COVID-19 prevention drug Evusheld to arrive in Ontario next week

The first shipments of the COVID-19 prevention drug Evusheld are expected to arrive in Ontario the first week of May, with doses initially being administered to patients at highest risk of getting severely sick and dying of the virus.

The province will receive about 11,000 doses of Evusheld from the federal government and the drug will be available at select sites — primarily cancer and transplant clinics — starting the week of May 2, the Ministry of Health confirmed to the Star.

Additional supply of Evusheld is expected in May and June, a spokesperson said.

Evusheld was approved by Health Canada on April 14 for individuals with weaker immune systems, including transplant patients and some cancer patients. The drug — a combination of two monoclonal antibodies given by injection — is offered as a preventative measure before an individual gets sick with COVID.

Experts stress the drug is not a substitute for vaccination, but can help people whose bodies cannot mount a strong immune response following a COVID vaccine.

“Our priority is to focus on vaccinating people to reduce severe outcomes; we don’t want people thinking that Evusheld is a way to avoid getting vaccinated,” said Dr. Darren Yuen, a transplant nephrologist at St. Michael’s Hospital, a part of Unity Health Toronto.

“But there is hope in the transplant community that Evusheld will provide an additive benefit on top of vaccinations, because we know there is a subgroup of people that don’t seem to respond at all to vaccination, even with three doses.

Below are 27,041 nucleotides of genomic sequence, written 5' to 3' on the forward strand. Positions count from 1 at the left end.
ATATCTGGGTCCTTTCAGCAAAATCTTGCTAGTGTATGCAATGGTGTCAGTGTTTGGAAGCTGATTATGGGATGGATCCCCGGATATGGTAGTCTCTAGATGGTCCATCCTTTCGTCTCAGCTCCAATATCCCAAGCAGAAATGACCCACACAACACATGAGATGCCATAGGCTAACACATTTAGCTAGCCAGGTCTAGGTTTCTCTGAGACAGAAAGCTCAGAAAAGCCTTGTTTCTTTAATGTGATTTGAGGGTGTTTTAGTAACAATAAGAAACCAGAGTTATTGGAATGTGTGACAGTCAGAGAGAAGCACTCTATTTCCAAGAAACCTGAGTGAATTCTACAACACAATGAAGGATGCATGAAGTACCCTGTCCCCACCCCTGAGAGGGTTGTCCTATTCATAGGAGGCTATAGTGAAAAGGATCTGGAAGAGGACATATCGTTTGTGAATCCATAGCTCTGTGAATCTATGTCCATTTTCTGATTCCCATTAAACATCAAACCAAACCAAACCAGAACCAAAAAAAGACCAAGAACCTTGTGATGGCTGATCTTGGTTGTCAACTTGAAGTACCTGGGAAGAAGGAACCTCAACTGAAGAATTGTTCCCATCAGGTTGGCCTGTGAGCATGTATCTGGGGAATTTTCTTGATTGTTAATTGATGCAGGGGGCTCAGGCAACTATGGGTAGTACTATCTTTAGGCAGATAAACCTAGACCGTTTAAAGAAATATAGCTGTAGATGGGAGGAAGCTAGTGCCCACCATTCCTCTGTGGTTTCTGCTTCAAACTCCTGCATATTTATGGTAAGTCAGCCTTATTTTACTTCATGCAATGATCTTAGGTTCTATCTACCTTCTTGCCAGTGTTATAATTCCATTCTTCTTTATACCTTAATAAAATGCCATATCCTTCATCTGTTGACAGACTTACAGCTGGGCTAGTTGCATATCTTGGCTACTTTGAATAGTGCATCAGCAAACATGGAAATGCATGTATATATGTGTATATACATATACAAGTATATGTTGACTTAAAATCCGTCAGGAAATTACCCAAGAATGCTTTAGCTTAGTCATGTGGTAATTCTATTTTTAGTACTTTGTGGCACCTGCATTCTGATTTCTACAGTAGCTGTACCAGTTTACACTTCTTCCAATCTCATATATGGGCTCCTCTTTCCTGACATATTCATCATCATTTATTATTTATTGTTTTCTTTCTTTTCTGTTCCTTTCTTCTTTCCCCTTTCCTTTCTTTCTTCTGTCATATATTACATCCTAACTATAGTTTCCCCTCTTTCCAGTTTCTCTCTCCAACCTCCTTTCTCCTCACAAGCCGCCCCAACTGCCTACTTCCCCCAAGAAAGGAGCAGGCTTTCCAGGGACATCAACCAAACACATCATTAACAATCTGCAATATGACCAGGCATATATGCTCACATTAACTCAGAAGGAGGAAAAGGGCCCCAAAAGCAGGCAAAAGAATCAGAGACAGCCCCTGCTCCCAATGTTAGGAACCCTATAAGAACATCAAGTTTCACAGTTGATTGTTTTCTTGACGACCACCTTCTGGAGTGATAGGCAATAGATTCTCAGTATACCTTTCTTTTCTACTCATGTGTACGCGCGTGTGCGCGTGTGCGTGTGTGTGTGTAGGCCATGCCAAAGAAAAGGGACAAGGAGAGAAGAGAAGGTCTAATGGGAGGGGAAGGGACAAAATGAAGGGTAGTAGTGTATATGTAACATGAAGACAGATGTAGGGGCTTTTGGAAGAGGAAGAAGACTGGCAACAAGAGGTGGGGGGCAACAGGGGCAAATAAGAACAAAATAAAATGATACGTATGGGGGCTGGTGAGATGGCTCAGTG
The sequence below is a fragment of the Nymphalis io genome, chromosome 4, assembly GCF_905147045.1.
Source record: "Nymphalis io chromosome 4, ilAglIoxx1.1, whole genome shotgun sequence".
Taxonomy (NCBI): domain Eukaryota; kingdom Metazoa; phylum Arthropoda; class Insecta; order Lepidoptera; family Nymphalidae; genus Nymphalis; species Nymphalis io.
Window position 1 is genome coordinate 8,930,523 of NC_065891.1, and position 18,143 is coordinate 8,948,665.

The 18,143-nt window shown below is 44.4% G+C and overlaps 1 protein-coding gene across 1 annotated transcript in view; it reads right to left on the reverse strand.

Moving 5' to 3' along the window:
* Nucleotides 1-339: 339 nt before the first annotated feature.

“The hope is that Evusheld will provide antibodies to those patients who cannot develop antibodies to the vaccine themselves.”

Hospitals are waiting for further guidance from the province about the correct dosage and the specific types of patients who will initially be eligible for Evusheld while supplies are limited, Yuen said.

“It’s like with the initial (COVID) vaccine rollout; they’re trying to prioritize patients by highest risk,” he said.

In an email to the Star, the Ministry of Health said Evusheld will be available to “individuals with the highest-risk of a severe outcome from COVID-19 in the coming weeks,” which include: solid organ transplant recipients, stem cell transplant recipients , patients receiving CAR-T therapy (a form of immunotherapy for some cancer patients) and blood cancer patients undergoing treatment.

This eligibility criteria is based on advice from the Canadian Agency for Drugs and Technologies in Health (CADTH), the Office of the Chief Medical Officer of Health, and Ontario Health, the spokesperson said.

“Patients who think they are eligible should contact their treating specialist,” the spokesperson said.


Conversations are opinions of our readers and are subject to the Code of Conduct. The Star does not endorse these opinions.

Leave a Comment